Which is one of the reasons that former professional dancer Alvaro Maldonado offers Stretching and Alignment for Men, a class designed to spare our egos and help fix all the stupid things we do to our bodies at work and in the gym.
“Men just get frustrated with the [traditional stretching] exercises, because most of them cannot do it,” the 27-year-old Maldonado told me recently before his class at Fit in Dupont Circle. “A woman is in full split next to you, and you cannot touch your toes.”
I’m the perfect subject for Maldonado’s approach. I’ve never taken a stretching, Pilates or yoga class (except for the time my MisFits partner, Vicky, ambushed me with a flying yoga lesson that haunts me even now). I’m 53, overweight and my job requires me to slump over a computer about 10 hours a day. When I find the time to exercise, I hit the treadmill or run outdoors, using the same muscles every time. And I’ve always been inflexible (my wife would say “pigheaded,” but that’s a different column). Even as a kid, I couldn’t touch my toes. It runs on the male side of my family.
If you think this doesn’t matter, you’re wrong, especially if you’re my age. If you hope to retain range of motion when you’re older, the time to start stretching is now, or in my case 20 or 30 years ago. Yes, you can get some of it back when you’re not so busy working or raising a family, but you’ll set yourself up for a more successful old age if you develop these habits over a lifetime.
There were four of us in Fit’s tiny gym for Maldonado’s class that night: two younger guys who were pretty limber and another older guy in roughly the same shape as I. We rolled out yoga mats and took off our shoes, and Maldonado began to take us through a rigorous neck-to-toe stretching regimen.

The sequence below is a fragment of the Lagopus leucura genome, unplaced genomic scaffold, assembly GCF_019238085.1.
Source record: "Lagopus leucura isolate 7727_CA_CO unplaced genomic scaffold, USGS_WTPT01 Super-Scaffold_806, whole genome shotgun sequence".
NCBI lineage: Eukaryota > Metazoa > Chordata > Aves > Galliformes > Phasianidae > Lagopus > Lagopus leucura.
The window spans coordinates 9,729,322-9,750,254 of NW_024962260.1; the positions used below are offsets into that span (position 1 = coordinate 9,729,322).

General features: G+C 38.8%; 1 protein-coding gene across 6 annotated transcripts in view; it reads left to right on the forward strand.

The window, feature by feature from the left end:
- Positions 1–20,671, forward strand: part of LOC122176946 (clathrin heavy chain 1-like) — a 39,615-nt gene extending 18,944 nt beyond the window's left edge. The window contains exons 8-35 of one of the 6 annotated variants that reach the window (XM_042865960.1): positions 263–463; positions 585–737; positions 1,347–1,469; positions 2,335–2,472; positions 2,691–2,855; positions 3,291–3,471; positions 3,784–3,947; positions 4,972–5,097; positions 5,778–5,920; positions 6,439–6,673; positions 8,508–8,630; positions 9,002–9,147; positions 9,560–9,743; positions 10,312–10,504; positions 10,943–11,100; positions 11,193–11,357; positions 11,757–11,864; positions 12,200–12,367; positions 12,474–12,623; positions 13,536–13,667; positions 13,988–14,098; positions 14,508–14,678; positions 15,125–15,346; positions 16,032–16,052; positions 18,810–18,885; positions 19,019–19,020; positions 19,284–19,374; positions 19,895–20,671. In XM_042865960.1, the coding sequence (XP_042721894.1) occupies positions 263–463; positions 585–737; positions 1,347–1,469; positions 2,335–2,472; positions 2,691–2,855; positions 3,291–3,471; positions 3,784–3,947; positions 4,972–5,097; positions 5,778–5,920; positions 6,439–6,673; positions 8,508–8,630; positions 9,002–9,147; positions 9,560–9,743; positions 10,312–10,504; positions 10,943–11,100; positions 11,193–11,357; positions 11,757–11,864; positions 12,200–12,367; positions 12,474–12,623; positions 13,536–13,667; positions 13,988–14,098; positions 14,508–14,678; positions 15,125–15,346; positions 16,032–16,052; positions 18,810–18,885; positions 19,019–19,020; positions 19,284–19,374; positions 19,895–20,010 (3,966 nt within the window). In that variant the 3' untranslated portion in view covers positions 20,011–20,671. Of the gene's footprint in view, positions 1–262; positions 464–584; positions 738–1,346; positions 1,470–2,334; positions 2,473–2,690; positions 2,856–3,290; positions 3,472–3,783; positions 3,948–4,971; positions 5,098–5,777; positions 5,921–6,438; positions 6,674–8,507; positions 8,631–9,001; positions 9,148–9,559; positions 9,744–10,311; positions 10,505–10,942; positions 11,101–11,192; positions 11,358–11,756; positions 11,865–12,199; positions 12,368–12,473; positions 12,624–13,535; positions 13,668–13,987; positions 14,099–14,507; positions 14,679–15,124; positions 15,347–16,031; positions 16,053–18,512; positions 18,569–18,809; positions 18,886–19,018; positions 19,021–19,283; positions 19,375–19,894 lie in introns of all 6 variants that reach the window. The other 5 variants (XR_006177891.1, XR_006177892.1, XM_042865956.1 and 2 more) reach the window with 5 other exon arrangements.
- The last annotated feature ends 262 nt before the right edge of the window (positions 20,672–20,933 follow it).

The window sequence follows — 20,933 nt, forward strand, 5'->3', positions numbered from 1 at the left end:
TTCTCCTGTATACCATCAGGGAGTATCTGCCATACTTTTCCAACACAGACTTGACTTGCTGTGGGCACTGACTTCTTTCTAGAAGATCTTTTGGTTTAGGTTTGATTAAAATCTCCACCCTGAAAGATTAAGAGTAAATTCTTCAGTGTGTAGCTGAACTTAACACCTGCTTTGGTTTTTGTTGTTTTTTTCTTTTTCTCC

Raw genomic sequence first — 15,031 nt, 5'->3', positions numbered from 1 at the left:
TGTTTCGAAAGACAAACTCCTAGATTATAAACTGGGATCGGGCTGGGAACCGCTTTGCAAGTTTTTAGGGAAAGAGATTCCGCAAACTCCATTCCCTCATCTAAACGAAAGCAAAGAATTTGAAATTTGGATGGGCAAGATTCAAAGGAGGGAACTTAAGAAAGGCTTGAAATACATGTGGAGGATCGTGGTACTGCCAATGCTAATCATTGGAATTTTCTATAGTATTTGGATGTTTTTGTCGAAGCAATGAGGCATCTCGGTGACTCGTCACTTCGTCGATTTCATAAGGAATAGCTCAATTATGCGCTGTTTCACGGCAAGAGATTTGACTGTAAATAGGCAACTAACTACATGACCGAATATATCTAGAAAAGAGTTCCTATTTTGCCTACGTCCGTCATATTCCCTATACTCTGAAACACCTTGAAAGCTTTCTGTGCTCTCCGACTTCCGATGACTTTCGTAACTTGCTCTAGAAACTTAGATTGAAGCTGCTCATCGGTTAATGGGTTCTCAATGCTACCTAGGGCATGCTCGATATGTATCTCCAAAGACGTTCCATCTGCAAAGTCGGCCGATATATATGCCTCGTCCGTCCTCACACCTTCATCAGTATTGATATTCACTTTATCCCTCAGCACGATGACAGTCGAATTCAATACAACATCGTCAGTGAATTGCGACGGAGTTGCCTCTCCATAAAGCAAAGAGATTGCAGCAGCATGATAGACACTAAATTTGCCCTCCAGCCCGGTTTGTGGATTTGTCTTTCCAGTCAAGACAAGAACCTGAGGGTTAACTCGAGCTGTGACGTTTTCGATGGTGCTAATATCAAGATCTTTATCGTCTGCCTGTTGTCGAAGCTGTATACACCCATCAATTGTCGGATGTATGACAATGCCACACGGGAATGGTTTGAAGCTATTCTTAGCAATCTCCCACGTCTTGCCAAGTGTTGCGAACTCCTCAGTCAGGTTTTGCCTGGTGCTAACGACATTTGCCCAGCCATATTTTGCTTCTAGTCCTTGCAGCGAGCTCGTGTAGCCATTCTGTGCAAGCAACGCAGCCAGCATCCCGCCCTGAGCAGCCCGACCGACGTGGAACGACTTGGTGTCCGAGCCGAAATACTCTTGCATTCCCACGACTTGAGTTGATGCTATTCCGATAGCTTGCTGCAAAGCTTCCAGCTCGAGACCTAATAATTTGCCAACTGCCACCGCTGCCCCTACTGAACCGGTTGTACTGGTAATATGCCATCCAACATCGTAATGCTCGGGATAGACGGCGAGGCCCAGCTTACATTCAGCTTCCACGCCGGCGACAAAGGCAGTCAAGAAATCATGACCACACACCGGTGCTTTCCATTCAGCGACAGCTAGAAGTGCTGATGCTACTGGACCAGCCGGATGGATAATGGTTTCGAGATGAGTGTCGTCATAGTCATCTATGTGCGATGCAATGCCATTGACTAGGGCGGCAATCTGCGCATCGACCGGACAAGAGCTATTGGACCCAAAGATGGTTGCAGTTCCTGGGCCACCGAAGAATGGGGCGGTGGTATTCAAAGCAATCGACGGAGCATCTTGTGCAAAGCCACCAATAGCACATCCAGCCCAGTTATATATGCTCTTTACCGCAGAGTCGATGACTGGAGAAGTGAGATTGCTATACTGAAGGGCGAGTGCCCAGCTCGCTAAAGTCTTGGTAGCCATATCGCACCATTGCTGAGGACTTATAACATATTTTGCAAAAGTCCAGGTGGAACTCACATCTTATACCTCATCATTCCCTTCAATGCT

Until you try this, you don’t realize how many muscles and joints you neglect and abuse in daily life. The simple act of slowly rotating my foot at the ankle, first clockwise then counter-clockwise, felt new and invigorating. When we got to the hip flexors, lower back and glutes, it became clear that my office chair, ergonomically correct as it may be, is simply the enemy. All those muscles have become weak and tight from disuse, from hour upon hour of sitting, often with poor posture. Soon I was sweating and straining to hold the poses Maldonado demonstrated. And yet it felt good at the same time.
(The next day, not so much. The program left me a bit sore, from my calves to my middle back, as muscles I hadn’t used in years protested. A couple of Tylenol eased the pain.)
It took only a few minutes to see that my hamstrings were way too tight for some of the most basic stretches, such as locking my fingers beneath one foot as I straightened my leg. Maldonado provided belts that gave me and the other older fellow a bit more reach. In other positions, we put foam blocks beneath our hands while the other guys were able to keep their hands and feet on the mats.
Every step of the way, Maldonado emphasized lengthening muscles, keeping a tight core, maintaining proper skeletal alignment and breathing. None of us had the thickened “vanity muscles” of a weight room junkie, but Maldonado says he takes care to stretch biceps, pectorals and deltoids because so many guys have pumped up.
“What happens when you neglect a large muscle a lot is . . . you have a large imbalance,” he said. Imbalance is bad. Overemphasizing some muscles can cause postural problems.
The program ended with a short cool-down as we slowly relaxed the muscles we had taxed so thoroughly. And that felt best of all.
Anyone interested in the class should e-mail Maldonado at email@example.com. Fit is at 1633 Q St. NW, Suite 110. 202-255-7814. www.fit-dc.com.
Update: Hospital workers lost weight, stat.
A quick congrats to 120 employees of Meritus Medical Center in Hagerstown, Md., whom I featured in an October story on weight loss competitions with large cash prizes. According to HealthyWage.com, the company that sets up the 12-week competitions, Meritus employees collectively lost 1,417 pounds, or 5.69 percent of their body weight. Two of the five-person teams lost 14.96 percent and 14.49 percent of their starting weights, respectively, a major accomplishment, though not enough to win prizes that ranged from $3,000 to $10,000. The challenge, research shows, is to keep the weight off now that the contest is over.